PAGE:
David Ali Sonboly was a quiet, helpful teenager who loved playing video games. His neighbours say there were no warning signs before his deadly rampage at a Munich shopping mall.

Munich shooting
Munich gunman inspired by rightwing Breivik: police
Photo: DPA

The lone teenager who shot dead nine people in a gun rampage in Munich was "obsessed" with mass killers such as Norwegian rightwing fanatic Anders Behring Breivik and had no links to the Islamic State group, police said Saturday.

Munich shooting
Turks, Kosovans and a Greek among shooting victims
Photo: DPA

Three Turkish citizens were among the nine people killed in Germany's Munich mall shooting. Three Kosovans were also among the nine victims.

Munich shooting
Munich gunman was likely not Isis terrorist: police
Flowers laid at the Olympia Shopping Centre underground station. Photo: DPA

According to initial investigations by Munich police, the young man who went on a shooting rampage in Munich on Friday evening was a lone gunman without motive, not a terrorist.

Munich shooting
'Lone' Munich shooter kills nine, commits suicide
Photo: DPA

A teenage German-Iranian gunman who killed nine people in a shooting spree at a busy Munich shopping centre and then committed suicide had likely acted alone, German police said Saturday.

As it happened
Nine dead in shooting rampage in Munich
File photo: DPA

Nine people are dead after "at least one person" went on a shooting spree in a Munich shopping centre on Friday evening. An attacker is believed to be among the dead.

German Turkish community split by unrest after coup plot
Pro-Erdogan protesters in Berlin. Photo: DPA

Hatred between supporters of President Recep Tayyip Erdogan and those opposed to him has exploded on social media in Germany in the wake of a failed coup attempt last Friday.

Germany stresses defence of Baltics after Trump comments
Photo: DPA

Germany on Friday stressed its promise to protect its NATO allies after White House hopeful Donald Trump called the commitment into question.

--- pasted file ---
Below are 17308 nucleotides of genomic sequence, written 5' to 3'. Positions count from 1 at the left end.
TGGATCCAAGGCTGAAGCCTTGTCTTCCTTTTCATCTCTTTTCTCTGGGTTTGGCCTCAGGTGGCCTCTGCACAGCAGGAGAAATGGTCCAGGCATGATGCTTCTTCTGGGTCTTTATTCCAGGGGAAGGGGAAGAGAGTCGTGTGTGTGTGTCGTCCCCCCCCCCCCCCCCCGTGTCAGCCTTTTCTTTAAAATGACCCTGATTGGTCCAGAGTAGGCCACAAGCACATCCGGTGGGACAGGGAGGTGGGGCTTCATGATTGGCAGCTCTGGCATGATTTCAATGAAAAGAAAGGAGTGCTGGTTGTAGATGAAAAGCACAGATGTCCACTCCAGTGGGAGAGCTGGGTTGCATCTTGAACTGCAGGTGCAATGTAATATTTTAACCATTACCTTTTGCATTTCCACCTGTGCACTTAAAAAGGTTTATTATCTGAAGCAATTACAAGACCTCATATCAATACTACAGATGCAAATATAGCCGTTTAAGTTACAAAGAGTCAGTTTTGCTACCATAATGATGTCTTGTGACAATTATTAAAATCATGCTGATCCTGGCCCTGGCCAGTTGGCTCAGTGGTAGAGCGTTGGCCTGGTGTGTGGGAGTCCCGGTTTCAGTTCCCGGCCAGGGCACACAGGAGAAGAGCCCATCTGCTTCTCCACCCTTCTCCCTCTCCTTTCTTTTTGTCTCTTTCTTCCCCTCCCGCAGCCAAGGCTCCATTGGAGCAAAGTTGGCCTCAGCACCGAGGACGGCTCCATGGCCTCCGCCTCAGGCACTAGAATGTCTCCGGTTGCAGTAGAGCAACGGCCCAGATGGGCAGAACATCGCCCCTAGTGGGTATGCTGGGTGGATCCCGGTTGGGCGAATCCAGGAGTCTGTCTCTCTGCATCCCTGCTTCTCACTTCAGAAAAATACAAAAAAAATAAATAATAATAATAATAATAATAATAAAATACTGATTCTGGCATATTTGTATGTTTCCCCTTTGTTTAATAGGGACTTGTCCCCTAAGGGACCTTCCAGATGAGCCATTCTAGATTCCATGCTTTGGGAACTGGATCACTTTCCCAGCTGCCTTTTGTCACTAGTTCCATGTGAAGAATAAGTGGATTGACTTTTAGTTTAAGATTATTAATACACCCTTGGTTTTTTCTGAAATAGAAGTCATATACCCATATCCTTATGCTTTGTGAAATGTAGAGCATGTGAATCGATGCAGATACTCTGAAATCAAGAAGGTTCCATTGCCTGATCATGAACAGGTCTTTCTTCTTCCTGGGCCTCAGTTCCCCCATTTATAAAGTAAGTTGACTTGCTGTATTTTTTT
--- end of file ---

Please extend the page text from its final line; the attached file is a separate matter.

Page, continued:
Sponsored Article
Why you should attend an international job fair
Analysis & Opinion
Nice was an attack on France, not on Germany
Sponsored Article
Avoid hidden fees when sending money overseas
National
Bavaria train attack: Were police right to shoot to kill?
National
How to get German citizenship (or just stay forever)
Sponsored Article
Why Swiss hospitality graduates are in demand
Technology
Brexit will turn Berlin into 'Europe’s startup capital'
Sponsored Article
Five things Americans should know about voting abroad
Travel
Six soothing day trips to escape the bustle of Berlin
International
'Germany needs to make UK come to its senses'
Features
Six odd things Germans do in the summer
Travel
These 10 little-known German towns are a must see
Sponsored Article
Why expats choose international health insurance
Features
How two gay dads cut through German red tape to start a family
National
Five things to know about guns in Germany
Sponsored Article
Health insurance for expats in Germany: a quick guide
Culture
10 things you need to know before attending a German wedding
Sponsored Article
Avoid hidden fees when sending money overseas
National
Eight weird habits you'll pick up living in Germany
Lifestyle
Six reasons 'super-cool' Berlin isn't all it's cracked up to be
Society
Only one country likes getting naked on the beach more than Germany
Sponsored Article
Why Swiss hospitality graduates are in demand
Lifestyle
23 ridiculously fascinating things you never knew about Berlin
Culture
8 German words that perfectly sum up your 20s
Sponsored Article
Why you should attend an international job fair
Lifestyle
Can't make it past the door at Berlin's most famous club? Help is at hand
Business & Money
Why Frankfurt could steal London's crown as Europe's finance capital
Features
6 surprising things I learned about Germany while editing The Local
Culture
Five sure-fire ways to impress Germans with your manners
10,713
jobs available
Toytown Germany
Germany's English-speaking crowd